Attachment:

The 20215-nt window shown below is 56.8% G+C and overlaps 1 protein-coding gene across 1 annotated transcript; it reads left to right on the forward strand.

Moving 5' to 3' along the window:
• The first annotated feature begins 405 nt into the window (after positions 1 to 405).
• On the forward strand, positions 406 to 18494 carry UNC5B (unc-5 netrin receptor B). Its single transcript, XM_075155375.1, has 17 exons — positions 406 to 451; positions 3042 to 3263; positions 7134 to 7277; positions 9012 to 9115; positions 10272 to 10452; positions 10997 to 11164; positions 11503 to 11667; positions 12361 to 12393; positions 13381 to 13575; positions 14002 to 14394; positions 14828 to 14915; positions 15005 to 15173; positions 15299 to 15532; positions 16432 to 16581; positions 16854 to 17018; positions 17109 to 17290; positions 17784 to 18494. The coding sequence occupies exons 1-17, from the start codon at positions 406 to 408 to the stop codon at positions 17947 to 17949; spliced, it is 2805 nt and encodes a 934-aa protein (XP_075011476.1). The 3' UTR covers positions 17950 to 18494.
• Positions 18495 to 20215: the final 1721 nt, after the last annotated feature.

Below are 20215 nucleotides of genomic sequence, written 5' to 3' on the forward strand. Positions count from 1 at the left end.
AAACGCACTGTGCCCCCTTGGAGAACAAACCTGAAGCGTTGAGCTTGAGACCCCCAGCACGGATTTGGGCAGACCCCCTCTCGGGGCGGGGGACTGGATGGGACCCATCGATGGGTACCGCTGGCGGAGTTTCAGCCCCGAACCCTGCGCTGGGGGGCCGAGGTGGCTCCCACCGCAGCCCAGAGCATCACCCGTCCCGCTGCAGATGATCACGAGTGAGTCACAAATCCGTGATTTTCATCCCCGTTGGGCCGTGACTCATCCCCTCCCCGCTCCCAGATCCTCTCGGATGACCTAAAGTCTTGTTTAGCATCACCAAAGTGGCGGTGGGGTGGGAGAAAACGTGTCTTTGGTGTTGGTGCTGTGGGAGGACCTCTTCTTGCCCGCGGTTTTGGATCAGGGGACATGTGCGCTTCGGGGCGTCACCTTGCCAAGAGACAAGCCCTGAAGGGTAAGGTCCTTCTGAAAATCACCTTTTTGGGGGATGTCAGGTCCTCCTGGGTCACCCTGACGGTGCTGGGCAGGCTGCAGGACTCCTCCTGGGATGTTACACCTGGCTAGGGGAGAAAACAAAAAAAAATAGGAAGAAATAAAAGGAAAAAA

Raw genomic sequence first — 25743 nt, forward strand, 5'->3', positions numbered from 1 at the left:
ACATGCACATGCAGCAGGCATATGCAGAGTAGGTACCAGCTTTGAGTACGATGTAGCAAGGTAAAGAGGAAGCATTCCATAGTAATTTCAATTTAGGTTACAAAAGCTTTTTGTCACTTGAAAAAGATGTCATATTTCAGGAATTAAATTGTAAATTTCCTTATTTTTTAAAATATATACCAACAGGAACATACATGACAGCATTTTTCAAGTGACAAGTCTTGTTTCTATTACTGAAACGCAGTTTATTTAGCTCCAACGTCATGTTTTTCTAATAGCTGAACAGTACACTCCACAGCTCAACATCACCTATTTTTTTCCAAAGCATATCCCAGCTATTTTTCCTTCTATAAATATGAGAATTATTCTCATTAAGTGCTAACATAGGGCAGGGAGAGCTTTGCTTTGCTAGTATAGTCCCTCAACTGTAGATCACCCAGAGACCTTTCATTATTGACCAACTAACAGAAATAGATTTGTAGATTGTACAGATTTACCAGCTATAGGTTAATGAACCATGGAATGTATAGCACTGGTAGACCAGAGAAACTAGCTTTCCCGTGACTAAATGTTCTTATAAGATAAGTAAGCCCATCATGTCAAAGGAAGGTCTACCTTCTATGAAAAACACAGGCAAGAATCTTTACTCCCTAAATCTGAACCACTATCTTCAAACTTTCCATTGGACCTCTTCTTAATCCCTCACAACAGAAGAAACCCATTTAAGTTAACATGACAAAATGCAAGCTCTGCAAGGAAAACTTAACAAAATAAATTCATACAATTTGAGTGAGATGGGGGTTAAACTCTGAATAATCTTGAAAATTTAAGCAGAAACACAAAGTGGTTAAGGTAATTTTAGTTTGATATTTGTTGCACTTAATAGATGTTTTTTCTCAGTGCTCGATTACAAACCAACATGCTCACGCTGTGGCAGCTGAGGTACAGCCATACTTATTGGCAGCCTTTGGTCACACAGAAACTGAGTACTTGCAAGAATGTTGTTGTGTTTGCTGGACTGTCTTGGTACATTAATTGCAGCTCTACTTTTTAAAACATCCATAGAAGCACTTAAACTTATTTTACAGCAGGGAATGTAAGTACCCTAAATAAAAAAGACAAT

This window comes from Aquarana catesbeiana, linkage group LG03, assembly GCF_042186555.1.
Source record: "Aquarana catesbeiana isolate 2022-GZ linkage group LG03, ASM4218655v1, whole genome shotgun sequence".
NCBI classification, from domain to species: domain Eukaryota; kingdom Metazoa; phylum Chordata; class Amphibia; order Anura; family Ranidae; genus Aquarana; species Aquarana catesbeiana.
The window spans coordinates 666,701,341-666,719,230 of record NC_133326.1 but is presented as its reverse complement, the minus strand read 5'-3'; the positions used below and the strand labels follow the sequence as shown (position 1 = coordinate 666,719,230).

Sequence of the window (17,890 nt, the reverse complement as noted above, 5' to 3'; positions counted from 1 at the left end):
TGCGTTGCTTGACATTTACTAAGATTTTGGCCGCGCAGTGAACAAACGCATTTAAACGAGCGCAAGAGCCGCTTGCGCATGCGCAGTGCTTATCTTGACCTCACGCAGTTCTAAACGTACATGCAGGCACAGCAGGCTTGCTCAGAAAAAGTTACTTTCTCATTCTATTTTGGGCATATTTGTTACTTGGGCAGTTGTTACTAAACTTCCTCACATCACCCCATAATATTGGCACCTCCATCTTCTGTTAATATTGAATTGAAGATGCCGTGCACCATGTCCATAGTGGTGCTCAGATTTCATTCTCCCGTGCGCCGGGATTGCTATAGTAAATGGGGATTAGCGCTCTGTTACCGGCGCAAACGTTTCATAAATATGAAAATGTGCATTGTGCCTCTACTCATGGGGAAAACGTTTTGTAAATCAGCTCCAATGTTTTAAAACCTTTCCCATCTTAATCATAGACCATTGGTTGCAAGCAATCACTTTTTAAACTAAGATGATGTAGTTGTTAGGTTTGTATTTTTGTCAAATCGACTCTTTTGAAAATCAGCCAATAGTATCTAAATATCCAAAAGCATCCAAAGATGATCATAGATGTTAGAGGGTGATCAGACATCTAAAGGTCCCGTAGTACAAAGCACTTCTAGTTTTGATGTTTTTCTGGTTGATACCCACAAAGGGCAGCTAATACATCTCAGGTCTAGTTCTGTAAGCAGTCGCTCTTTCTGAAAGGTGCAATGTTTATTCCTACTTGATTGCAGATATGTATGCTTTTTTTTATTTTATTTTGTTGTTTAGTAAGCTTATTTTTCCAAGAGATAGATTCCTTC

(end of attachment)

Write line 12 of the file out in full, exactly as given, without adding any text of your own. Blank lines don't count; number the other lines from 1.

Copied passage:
NCBI classification, from domain to species: domain Eukaryota; kingdom Metazoa; phylum Chordata; class Amphibia; order Anura; family Ranidae; genus Aquarana; species Aquarana catesbeiana.